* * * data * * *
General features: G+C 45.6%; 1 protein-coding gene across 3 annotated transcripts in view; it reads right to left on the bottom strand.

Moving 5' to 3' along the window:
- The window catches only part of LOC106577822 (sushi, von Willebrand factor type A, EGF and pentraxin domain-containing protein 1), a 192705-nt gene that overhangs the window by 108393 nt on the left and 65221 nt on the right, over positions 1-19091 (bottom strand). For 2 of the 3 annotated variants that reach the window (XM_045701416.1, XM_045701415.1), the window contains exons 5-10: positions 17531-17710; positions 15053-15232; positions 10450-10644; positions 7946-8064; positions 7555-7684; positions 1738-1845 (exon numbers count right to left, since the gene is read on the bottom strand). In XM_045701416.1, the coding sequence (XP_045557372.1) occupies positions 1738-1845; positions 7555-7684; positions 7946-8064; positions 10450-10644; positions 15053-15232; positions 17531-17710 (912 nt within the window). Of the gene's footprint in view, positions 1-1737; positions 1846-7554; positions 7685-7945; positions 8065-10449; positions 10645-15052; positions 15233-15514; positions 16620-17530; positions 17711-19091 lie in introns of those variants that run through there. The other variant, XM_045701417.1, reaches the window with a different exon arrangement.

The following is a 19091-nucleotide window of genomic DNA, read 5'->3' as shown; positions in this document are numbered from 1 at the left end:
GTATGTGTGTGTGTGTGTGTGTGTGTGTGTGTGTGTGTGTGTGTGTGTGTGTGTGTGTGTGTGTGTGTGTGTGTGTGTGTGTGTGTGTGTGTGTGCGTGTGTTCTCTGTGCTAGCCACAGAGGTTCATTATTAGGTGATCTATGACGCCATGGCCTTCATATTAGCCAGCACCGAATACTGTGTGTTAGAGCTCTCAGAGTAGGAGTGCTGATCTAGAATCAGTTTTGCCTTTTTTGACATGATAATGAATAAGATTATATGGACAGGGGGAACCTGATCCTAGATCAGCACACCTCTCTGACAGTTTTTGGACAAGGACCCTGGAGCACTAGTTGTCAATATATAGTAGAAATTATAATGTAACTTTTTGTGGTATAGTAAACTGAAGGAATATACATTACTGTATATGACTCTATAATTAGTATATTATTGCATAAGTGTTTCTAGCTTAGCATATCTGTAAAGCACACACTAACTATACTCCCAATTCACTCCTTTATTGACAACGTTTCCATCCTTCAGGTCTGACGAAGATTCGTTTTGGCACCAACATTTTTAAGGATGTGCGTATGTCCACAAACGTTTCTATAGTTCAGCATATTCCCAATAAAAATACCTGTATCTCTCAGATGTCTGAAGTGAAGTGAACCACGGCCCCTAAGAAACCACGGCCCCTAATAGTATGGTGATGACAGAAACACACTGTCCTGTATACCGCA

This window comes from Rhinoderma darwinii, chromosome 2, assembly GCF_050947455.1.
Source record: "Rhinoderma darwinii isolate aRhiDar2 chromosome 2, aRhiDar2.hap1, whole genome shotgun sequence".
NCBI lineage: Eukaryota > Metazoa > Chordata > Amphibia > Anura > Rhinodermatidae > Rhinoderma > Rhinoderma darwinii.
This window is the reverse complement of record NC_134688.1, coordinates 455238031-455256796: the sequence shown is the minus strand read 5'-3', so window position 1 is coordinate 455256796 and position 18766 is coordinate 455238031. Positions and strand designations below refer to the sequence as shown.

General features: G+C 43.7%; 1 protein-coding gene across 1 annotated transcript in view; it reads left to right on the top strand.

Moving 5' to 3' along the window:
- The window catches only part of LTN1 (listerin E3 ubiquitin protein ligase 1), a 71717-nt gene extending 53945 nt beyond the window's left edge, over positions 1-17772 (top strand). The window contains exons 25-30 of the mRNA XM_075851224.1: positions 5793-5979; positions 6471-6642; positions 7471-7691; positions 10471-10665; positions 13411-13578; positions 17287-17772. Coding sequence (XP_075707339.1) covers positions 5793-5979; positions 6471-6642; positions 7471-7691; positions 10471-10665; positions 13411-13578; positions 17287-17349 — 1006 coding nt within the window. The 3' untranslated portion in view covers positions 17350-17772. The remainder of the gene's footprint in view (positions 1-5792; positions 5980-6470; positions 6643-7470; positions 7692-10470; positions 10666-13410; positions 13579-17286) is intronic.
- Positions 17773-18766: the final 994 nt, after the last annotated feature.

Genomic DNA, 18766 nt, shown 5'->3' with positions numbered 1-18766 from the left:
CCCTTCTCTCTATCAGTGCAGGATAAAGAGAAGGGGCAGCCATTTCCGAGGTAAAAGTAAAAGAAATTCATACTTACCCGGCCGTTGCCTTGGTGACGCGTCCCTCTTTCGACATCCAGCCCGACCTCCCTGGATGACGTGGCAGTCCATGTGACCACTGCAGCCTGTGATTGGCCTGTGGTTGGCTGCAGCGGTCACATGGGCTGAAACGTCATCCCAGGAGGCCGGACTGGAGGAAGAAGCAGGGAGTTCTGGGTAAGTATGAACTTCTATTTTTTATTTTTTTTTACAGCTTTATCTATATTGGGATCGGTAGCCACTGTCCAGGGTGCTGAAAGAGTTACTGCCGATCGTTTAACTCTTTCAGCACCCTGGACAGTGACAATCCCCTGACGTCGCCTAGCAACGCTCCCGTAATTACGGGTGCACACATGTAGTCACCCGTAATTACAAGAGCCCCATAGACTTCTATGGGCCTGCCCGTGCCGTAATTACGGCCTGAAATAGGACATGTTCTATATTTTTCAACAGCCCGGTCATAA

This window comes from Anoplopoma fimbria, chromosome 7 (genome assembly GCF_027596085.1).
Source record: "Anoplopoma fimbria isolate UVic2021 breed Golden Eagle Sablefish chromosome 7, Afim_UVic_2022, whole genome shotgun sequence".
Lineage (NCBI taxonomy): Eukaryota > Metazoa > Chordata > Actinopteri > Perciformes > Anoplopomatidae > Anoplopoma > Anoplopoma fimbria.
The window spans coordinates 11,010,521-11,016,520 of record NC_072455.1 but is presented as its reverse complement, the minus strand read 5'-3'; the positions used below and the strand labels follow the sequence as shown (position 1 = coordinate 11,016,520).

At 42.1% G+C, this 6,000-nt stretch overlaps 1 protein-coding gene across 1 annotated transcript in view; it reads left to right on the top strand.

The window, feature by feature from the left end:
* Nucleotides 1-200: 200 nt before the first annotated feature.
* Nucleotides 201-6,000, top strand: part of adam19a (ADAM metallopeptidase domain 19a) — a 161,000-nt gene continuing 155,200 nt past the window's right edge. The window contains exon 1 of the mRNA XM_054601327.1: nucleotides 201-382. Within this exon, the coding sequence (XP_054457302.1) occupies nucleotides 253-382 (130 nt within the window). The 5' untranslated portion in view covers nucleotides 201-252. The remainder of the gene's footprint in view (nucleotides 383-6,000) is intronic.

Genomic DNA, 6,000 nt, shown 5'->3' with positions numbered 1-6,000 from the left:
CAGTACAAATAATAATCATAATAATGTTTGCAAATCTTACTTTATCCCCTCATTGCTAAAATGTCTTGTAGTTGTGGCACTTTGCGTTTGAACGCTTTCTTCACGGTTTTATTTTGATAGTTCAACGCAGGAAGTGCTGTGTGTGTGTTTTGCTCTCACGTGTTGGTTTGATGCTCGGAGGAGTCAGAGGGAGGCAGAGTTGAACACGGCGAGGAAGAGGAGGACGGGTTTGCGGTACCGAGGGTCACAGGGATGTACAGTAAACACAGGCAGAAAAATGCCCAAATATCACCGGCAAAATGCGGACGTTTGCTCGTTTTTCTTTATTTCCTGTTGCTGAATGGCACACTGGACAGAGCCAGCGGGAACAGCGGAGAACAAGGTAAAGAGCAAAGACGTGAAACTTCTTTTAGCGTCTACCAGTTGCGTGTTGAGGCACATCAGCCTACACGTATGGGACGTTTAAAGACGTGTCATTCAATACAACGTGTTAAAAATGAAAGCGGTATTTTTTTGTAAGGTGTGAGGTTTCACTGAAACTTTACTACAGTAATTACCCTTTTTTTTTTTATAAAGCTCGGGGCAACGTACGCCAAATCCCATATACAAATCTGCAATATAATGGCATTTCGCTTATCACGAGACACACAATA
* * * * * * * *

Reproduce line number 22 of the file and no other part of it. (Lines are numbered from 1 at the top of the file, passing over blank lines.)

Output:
* Nucleotides 1-200: 200 nt before the first annotated feature.